Exploring the world’s deepest caves is often described as the subterranean equivalent of climbing the highest mountains. It’s an apt comparison,as there are more than a few similarities between speleological expeditions and high altitude mountaineering. Both typically require vertical climbing, for instance, and both manifest the ever-present threat of falling to one’s death, being crushed by rock (or ice),or getting swept away by a flash flood (or avalanche). But if anything, venturing deep below the earth’s surface is even more stressful, because caves are invariably dark, wet, and drafty (imagine being sequestered in a pitch-black room, soaking wet, with an air-conditioner blowing on you, for days or weeks at a time), and often deafeningly loud (imagine the sound of a thundering waterfall confined to an enclosed space). Never mind the often unseen threats—rabid bats,venomous snakes,fist-sized spiders,and microbes that cause horrific afflictions like histoplasmosis and leishmaniasis.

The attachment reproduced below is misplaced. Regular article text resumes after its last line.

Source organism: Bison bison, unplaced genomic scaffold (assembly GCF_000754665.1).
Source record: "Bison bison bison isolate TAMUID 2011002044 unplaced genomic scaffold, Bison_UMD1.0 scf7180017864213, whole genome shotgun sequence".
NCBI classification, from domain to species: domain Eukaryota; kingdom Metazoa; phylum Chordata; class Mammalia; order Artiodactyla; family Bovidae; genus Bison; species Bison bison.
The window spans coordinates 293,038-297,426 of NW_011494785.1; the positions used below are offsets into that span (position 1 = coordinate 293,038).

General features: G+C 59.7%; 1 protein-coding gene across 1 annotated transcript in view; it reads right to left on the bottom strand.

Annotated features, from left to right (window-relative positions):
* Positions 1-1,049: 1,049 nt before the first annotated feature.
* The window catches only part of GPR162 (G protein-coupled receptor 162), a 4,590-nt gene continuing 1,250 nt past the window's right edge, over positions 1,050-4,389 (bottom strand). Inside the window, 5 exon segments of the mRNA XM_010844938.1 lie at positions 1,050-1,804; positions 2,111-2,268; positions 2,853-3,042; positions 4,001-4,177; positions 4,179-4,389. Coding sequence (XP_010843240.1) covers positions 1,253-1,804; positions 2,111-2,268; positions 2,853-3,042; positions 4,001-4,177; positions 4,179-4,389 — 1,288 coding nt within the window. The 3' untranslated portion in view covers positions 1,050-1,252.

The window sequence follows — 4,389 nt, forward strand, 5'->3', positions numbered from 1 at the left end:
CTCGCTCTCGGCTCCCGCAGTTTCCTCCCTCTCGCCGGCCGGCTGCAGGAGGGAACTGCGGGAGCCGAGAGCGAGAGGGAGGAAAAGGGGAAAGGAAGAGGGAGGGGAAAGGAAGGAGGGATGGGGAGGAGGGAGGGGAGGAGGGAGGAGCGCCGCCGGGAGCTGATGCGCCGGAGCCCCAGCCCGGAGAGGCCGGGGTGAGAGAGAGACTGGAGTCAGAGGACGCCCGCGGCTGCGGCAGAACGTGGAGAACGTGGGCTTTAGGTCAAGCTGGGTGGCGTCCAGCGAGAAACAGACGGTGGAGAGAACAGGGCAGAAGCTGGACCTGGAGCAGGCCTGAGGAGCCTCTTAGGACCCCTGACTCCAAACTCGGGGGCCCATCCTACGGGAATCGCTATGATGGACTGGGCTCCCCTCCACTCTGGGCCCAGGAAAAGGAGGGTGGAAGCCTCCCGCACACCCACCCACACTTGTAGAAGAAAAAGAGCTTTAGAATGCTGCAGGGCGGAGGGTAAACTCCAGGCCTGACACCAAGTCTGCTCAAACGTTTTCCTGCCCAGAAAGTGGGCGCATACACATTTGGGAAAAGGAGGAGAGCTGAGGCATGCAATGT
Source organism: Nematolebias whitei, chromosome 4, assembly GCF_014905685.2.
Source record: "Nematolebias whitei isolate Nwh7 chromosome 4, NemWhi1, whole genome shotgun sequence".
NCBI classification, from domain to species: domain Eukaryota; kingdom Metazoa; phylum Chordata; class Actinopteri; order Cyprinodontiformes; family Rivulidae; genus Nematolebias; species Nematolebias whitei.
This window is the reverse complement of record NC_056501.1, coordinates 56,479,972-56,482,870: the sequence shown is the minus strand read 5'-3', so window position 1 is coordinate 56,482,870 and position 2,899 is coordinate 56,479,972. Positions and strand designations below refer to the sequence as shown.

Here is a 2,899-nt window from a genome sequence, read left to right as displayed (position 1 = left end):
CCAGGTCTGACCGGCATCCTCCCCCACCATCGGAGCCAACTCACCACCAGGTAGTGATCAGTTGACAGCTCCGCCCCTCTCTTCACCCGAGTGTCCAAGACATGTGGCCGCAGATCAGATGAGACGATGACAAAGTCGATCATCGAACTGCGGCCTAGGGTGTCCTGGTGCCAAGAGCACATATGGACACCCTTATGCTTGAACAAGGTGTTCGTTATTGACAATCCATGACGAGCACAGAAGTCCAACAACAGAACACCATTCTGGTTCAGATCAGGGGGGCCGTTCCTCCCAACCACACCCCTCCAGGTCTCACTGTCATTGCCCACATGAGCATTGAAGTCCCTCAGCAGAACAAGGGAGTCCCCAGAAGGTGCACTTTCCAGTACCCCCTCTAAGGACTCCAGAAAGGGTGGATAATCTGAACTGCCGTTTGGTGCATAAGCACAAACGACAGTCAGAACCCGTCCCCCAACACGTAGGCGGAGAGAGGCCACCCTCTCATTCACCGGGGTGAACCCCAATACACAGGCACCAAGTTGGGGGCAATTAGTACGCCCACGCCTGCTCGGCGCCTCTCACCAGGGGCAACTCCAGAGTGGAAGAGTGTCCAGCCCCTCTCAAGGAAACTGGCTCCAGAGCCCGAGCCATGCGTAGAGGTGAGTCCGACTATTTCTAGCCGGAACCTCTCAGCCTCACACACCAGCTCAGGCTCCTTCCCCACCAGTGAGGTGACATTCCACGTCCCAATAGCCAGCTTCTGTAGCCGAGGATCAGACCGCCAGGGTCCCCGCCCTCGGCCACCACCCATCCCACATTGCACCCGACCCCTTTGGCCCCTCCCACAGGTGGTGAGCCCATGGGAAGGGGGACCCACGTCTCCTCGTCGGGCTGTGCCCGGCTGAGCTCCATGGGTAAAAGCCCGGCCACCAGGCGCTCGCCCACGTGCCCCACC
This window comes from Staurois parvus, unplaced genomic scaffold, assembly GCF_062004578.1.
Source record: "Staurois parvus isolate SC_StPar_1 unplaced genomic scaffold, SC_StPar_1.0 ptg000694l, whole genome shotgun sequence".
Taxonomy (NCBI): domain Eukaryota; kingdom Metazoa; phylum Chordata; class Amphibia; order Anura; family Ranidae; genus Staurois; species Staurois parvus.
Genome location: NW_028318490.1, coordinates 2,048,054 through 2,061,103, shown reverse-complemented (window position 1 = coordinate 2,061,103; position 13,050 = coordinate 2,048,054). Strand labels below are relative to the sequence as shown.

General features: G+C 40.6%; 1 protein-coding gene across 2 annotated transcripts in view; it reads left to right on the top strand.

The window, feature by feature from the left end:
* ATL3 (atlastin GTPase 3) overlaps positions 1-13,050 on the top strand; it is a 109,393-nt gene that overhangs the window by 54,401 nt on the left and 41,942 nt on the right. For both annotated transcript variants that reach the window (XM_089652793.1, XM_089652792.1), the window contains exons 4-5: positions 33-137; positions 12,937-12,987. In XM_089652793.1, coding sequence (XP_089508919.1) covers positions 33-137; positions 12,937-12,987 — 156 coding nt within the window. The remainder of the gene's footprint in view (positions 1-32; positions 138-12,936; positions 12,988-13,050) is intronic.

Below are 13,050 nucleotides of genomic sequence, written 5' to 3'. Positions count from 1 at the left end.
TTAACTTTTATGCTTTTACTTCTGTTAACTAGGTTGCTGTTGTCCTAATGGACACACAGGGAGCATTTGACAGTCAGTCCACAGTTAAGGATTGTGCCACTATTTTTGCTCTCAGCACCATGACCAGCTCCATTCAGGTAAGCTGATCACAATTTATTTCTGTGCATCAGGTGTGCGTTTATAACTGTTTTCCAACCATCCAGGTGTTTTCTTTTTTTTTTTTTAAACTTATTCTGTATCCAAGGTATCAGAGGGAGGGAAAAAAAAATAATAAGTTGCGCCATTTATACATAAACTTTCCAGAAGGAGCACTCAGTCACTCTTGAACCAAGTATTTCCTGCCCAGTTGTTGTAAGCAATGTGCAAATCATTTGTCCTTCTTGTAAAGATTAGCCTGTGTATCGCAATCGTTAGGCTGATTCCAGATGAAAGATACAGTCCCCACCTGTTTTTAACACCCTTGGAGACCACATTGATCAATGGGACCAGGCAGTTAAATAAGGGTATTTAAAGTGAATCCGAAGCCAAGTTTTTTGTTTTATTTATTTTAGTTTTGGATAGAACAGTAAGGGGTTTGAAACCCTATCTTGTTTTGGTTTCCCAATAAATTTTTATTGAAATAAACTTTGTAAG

From this microbial soup, fibers begin to sprout and propagate, eventually resulting in thin, wet sheets of bacterial cellulose that can be molded to a dress form. As the sheets dry out, overlapping edges “felt” together to become fused seams. When all moisture has evaporated, the fibers develop a tight-knit, papyrus-like surface that can be bleached or stained with fruit and vegetable dyes such as turmeric, indigo, and beetroot.
Although the scientists only tested the visual attractiveness of the moustache, they strongly suspect it also has a tactile function. “This is based on the general observation that males will touch the female’s genital region with their mouth prior to mating,” Prof Schlupp told the BBC. This behaviour is known as ‘nipping’ and is being investigated further by the scientists. But they think that the females can acquire information about the males this way. In short, rubbing his moustache against a female’s genitals may be a way for a male Mexican molly to advertise his attractiveness.